Calcium binding is required for calmodulin function in Aspergillus nidulans.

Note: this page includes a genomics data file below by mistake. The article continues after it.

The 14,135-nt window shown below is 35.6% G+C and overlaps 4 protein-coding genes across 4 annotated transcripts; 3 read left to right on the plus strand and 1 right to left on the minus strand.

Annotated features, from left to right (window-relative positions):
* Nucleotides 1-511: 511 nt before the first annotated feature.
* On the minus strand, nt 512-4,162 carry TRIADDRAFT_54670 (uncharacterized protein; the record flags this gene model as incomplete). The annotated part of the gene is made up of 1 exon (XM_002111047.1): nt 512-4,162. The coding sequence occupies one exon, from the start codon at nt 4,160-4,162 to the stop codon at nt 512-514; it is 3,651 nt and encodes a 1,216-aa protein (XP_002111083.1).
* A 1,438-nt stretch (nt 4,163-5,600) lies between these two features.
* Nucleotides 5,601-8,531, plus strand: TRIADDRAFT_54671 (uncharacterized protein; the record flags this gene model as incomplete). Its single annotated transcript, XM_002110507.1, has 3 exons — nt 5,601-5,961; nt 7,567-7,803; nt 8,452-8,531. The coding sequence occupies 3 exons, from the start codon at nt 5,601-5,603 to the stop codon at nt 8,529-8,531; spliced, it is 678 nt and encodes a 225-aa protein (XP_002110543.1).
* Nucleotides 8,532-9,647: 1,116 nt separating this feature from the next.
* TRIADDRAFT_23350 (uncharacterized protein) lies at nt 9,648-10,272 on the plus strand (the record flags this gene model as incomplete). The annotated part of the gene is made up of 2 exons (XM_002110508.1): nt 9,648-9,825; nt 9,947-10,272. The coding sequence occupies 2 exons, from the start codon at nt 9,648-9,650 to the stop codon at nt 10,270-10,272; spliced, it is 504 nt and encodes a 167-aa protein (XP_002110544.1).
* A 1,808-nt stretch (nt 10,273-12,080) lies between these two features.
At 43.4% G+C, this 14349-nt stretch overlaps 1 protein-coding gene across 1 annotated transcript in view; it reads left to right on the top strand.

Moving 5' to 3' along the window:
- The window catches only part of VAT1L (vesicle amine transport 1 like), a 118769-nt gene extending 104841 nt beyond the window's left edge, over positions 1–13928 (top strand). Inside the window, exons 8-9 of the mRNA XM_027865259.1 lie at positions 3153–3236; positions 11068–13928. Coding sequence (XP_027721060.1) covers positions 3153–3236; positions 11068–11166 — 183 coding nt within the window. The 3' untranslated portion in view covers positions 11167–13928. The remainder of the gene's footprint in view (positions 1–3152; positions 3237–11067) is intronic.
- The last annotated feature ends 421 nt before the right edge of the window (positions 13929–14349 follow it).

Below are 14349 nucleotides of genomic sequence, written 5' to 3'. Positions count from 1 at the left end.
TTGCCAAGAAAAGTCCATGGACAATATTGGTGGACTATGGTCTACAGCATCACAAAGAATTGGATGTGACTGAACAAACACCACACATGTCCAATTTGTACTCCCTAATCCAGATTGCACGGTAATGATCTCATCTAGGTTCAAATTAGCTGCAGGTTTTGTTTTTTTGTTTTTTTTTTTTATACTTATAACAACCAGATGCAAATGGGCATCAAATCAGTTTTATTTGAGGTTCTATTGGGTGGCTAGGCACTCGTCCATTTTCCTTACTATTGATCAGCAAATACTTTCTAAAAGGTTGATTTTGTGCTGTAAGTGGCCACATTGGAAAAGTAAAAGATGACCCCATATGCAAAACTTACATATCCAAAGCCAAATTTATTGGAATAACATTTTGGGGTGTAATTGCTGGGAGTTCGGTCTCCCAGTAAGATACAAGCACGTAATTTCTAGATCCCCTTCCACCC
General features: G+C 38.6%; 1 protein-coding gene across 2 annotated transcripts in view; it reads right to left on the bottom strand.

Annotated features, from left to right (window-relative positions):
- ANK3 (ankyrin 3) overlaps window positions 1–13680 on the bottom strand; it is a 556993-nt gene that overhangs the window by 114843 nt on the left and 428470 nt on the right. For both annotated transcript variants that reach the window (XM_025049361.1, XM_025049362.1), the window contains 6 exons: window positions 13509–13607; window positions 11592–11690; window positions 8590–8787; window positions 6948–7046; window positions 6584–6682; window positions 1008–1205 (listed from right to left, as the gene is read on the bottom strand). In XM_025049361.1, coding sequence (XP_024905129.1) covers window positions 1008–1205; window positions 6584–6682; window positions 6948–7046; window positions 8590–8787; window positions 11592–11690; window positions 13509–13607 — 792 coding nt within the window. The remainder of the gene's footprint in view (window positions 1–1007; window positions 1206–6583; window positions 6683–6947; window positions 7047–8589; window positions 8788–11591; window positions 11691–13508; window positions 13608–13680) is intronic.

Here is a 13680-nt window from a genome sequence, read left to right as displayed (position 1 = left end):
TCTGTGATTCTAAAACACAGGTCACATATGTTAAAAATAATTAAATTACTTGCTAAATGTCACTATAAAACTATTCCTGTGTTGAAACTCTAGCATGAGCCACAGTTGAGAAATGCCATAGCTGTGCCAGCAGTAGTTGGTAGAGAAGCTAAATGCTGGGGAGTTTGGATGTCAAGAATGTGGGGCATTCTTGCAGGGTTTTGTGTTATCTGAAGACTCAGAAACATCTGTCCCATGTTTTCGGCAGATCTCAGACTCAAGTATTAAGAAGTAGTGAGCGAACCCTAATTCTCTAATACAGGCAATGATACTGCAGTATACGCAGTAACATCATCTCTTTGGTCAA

To explore the structural basis for the essential role of calmodulin (CaM) in Aspergillus nidulans, we have compared the biochemical and in vivo properties of A. nidulans CaM (AnCaM) with those of heterologous CaMs. Neither Saccharomyces cerevisiae CaM (ScCaM) nor a Ca2+ binding mutant of A. nidulans CaM (1234) interacts appreciably with A. nidulans CaM binding proteins by an overlay assay or activates two essential CaMKs, CMKA and CMKB. In contrast, although vertebrate CaM (VCaM) binds a spectrum of proteins similar to that for AnCaM, it is unable to fully activate CMKA and CMKB, displaying a higher K(CaM) and reduced Vmax for both enzymes. In correlation with the biochemical analysis, neither ScCaM nor 1234 can support A. nidulans growth in the absence of the endogenous protein, whereas VCaM only partially complements the absence of wild-type CaM. Analysis of VCaM and AnCaM chimeras demonstrates that amino acid variations in both N- and C-terminal domains contribute to the inability of VCaM to activate CMKB, but differences in the N terminus are largely responsible for the reduced activity towards CMKA. In vivo, the chimeric molecules support growth equivalently, but only to levels intermediate between those of VCaM and AnCaM, suggesting that the reduced ability to activate the CaMKs is not solely responsible for the inability of VCaM to complement the absence of the wild-type protein. Thus, not only is Ca2+ binding required for CaM function in A. nidulans, but the essential in vivo functions of A. nidulans CaM are uniquely sensitive to the subtle amino acid variations present in vertebrate CaM.
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